Louisa May Alcott is a female American Novelist born on November 29, 1832 and in Germantown, Pennsylvania (“Louisa May Alcott”). She had three sisters, a philosopher/teacher for a father, and a loving Mother (“Louisa May Alcott”). Her family is said to be her primary inspiration for her success in literature and also served as the foundation for her most popular book, “Little Women”. Based on the biography written by Stern, the stories of Alcott were lifted from “episodes from her life, her observations, her travels, her experiences, her reading” (xxii).
The use of her own personal insights and experiences have made all of the stories as real as it could be during a time when the society is dominated by men and women are expected to become mere supporters. Nonetheless, Alcott has been a witness to her own strength and that of other women, which allowed her to accomplish a significant number of stories and literature that portrayed women as strong personages existing in a male-dominated society.
In order to examine how Alcott has presented women as strong characters in a predominantly male society, her stories, such as “Little Women” and “Work: A Story of Experience,” are used to show the distinct power and role that women held in relation to the existing power dynamics between men and women. “Work: A Story of Experience” Women experienced a pivotal role in the industrial era as workers and as channels for the advocacies of the female working class. In the novel “Work: A Story of Experience,” the main character, Christie Devon, is shown as a women of great character as she tries to find her rightful place in the industrial age.
After her several attempts, she ended up as mediator between the female working class and the owners of the businesses where they work in (Alcott 355). Christie has attributed her distinct capacity to serve as an instrument of negotiation to her mother and father, who are both seen of equally great importance (Alcott 355). In this particular work of Alcott, the author maintained a sense of reality in terms of the existing social structure between men and women in the industries and never denied the presence of gaps between the two.
However, women are given the chance to voice out their concerns regarding the oppression they felt, which consequently increases their chances of receiving better treatment. The need for women who are strong enough to bring forth the concerns of the female working class is expressed by Alcott, who states that such women were much needed and not always easy to find; for even in democratic America the hand that earns its daily bread must wear some talent, name, or honor as an ornament, before it is very cordially shaken by those who wear white gloves.
(355). In the said quote, there are three distinct elements that show the strength and renewed importance provided for females. First, females are given greater chances of participating in different affairs in the society provided that they have the necessary qualifications to do so. With the said qualifications, they are allowed to express their concerns and make contributes to decisions related to matters that directly affect them.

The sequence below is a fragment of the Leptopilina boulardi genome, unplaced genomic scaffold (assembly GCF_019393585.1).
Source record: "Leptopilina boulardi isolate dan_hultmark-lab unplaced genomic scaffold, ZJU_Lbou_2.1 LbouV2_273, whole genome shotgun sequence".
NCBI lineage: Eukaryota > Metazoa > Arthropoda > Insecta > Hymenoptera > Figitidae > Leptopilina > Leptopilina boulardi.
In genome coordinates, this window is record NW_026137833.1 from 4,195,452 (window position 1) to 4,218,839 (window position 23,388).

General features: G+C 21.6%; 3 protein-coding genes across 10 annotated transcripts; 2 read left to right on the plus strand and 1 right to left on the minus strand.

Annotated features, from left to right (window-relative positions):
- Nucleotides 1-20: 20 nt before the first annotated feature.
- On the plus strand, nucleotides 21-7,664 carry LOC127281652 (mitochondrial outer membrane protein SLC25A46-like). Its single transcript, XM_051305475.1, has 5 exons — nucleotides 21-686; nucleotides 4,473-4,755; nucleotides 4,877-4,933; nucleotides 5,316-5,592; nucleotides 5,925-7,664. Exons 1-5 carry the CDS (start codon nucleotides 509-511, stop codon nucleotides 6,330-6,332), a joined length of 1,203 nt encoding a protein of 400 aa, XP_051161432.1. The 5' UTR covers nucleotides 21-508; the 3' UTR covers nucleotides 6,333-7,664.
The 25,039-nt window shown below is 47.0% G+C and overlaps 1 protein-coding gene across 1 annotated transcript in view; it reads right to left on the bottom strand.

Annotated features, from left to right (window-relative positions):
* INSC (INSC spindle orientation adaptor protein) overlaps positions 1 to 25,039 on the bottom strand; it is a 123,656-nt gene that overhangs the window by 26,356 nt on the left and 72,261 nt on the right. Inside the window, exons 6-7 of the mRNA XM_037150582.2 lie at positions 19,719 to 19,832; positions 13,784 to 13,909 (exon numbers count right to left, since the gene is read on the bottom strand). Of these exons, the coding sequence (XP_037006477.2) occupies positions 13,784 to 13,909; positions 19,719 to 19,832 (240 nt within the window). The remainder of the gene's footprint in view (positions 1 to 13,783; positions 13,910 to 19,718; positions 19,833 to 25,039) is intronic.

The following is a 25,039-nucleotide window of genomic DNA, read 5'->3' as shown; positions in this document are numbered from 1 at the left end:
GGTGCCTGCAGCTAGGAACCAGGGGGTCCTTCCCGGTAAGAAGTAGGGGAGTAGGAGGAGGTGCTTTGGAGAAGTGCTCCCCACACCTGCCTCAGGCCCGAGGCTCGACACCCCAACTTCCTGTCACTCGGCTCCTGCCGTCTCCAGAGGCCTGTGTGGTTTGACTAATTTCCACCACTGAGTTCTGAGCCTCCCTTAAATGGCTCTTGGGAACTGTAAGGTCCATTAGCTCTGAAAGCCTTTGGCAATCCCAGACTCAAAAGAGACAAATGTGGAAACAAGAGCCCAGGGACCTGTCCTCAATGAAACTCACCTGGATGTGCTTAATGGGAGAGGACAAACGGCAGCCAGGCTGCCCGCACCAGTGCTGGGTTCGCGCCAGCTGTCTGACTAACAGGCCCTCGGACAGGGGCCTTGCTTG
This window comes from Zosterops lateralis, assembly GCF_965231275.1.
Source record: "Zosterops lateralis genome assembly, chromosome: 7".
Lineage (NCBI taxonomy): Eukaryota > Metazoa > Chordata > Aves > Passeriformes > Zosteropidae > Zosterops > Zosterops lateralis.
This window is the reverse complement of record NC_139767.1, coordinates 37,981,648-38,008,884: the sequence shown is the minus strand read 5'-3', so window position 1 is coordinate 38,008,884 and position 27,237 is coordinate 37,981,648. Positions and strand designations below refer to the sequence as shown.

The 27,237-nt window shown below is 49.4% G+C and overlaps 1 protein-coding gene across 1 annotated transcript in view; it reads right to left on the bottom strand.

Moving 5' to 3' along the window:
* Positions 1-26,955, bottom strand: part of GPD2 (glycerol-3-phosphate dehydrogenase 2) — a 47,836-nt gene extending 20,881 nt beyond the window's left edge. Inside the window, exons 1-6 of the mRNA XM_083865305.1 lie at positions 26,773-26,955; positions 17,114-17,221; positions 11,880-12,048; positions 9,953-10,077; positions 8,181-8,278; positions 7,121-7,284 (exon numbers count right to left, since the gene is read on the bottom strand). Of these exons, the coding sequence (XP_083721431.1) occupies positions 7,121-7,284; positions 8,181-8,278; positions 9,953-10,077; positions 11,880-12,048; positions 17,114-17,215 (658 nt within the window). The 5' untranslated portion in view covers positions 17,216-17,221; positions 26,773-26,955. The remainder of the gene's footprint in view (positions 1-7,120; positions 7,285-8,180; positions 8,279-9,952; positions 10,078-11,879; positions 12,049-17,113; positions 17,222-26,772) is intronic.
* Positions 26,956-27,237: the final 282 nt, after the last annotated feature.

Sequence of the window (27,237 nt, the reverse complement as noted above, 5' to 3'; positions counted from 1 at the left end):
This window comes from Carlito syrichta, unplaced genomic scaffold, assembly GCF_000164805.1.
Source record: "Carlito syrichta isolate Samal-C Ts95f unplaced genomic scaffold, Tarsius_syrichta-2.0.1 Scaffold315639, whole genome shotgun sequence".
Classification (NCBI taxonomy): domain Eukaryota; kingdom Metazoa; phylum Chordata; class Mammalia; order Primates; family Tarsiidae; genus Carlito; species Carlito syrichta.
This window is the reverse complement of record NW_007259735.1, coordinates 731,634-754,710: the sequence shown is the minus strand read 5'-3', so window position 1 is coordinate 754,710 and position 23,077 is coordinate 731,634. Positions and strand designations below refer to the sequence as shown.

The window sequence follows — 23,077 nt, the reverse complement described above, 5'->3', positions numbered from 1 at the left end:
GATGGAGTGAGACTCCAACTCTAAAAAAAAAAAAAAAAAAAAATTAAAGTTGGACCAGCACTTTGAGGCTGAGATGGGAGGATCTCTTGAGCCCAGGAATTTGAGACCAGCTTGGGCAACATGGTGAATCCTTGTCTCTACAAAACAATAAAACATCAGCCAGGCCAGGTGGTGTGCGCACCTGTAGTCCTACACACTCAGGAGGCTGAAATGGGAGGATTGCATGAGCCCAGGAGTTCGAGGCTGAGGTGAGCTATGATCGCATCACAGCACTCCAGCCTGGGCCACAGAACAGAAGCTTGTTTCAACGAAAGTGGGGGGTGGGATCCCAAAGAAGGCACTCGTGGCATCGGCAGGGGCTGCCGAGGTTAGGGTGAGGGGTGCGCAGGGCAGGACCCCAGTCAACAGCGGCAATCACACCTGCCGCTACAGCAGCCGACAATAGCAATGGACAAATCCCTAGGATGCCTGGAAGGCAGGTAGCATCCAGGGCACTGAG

The use of qualifications as a form of permit to engage in matters usually dominated by male is also realized by Christie, who mentioned that the attributes she inherited from both her mother and father are enough for her work as a negotiator. Second, the author recognized the existence of women who have the ability to participate but also noted their inherent rarity. The recognition made by author shows that women have gained strength and shared a certain amount of power albeit in rare instances.
It is not to say that it is impossible for women to become as strong as Christie but should strive harder in order to gain a distinct position in the society. In fact, the words of the author do not serve as limitations but of recognition of the presence of strong and able women and implies the need to further increase their number. Third, the author also takes note that there are people in the society with who the females need to be at par with. Those with the “white gloves” can serve as representations of a class that the women should infiltrate through their qualifications.
To a certain extent, it can be understood as the domination of males in the different areas of the society. The congregation of males is seen to be one where affiliation is strictly confounded by certain limitations. Nonetheless, the author still maintained the ability of strong females to break the barriers and become affiliated with the male-dominated fields in the society. Aside from the points mentioned above, the novel also represents women who are able to work outside their houses and take on roles that are different from the ones they usually did inside the household.
The women portrayed in this particular novel of Alcott are shown to have the ability to work in different careers and are indeed allowed to do so. It is an indication of their ability to break the common stereotype attached to women at that time, which is to remain inside the household and attend to the needs of the family members. Nonetheless, the women are not spared from their household chores and are still expected to fulfill the usual roles attached to being a mother and a wife.